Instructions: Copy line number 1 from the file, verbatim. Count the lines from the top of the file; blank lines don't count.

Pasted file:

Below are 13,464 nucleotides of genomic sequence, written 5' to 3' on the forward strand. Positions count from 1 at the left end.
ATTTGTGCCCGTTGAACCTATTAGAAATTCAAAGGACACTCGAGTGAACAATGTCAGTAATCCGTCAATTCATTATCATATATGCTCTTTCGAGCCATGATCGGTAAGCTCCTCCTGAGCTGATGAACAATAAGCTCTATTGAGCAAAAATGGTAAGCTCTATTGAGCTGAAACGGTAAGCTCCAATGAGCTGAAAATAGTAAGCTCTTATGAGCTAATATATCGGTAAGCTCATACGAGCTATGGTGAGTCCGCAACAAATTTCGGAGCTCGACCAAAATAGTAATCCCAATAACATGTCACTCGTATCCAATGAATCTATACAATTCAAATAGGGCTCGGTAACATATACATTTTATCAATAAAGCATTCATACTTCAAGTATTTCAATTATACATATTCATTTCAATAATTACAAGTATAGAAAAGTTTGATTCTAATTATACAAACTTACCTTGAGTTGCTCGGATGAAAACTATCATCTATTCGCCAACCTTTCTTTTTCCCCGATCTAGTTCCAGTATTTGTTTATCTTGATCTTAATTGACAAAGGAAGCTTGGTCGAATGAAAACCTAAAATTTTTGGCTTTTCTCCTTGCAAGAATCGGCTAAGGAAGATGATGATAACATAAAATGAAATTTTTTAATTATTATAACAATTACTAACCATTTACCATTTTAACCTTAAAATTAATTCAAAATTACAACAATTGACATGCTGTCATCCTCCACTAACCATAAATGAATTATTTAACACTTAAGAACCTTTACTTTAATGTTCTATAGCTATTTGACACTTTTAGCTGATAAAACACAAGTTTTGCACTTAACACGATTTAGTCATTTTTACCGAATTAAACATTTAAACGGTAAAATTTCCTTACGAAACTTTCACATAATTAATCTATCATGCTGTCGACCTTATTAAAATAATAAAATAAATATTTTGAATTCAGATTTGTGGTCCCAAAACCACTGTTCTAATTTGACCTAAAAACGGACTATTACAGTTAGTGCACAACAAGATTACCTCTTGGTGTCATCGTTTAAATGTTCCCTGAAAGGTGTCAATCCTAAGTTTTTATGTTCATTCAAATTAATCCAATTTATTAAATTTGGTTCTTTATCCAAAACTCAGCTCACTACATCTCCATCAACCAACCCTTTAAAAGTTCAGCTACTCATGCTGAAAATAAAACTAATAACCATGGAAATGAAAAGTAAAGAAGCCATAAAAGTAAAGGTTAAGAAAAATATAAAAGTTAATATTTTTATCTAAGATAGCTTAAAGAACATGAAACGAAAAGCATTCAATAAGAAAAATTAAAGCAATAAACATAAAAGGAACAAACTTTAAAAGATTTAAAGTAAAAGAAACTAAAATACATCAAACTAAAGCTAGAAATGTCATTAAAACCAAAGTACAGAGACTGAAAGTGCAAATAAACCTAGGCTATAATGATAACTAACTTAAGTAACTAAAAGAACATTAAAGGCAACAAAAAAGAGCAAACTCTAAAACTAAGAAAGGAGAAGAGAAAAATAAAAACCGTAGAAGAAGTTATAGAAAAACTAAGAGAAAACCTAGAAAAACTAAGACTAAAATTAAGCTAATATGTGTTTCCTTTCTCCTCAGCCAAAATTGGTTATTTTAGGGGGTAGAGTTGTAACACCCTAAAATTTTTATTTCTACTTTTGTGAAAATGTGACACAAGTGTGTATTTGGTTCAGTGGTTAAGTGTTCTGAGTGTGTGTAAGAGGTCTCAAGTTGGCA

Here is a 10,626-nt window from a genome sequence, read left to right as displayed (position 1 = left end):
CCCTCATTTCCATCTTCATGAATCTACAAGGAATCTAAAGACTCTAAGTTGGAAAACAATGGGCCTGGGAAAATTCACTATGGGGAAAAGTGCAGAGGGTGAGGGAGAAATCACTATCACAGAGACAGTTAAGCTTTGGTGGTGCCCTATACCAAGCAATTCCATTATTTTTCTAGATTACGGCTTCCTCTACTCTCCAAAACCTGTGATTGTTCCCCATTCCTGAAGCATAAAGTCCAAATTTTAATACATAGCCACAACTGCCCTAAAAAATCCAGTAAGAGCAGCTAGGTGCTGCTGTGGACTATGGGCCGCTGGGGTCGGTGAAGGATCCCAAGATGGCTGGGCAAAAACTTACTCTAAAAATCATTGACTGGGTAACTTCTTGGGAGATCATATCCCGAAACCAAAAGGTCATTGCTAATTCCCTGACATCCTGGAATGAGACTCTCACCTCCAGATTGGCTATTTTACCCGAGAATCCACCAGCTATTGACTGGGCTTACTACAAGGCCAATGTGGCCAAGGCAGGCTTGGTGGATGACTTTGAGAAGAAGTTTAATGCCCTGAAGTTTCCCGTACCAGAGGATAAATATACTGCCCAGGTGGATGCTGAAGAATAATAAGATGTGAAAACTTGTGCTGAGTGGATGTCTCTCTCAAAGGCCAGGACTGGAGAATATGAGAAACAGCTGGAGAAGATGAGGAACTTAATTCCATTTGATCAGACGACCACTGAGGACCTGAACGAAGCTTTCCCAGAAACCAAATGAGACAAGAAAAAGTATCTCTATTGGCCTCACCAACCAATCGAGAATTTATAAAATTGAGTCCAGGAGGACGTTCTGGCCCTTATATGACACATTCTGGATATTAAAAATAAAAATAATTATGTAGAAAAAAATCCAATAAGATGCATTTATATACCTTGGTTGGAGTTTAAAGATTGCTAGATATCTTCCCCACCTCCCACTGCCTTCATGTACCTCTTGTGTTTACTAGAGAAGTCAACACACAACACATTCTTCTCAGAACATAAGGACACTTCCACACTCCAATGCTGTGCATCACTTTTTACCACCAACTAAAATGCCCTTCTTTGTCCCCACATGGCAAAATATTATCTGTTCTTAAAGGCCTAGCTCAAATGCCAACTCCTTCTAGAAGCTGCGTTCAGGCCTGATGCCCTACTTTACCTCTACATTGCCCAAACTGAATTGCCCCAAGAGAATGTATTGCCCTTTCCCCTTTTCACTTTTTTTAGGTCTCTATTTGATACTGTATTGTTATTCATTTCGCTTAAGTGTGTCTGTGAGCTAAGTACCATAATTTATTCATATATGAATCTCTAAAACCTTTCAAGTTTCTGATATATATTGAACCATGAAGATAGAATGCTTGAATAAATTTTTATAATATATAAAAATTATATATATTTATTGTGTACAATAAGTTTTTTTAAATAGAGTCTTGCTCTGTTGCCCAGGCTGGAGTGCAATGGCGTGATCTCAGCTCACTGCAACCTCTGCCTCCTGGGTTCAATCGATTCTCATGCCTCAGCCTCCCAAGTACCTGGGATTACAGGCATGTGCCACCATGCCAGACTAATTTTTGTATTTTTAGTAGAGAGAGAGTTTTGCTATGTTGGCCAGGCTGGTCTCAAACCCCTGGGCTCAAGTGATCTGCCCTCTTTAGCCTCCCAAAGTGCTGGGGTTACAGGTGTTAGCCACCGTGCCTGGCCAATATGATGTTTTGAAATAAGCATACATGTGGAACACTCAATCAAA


Below are 13,464 nucleotides of genomic sequence, written 5' to 3' on the forward strand. Positions count from 1 at the left end.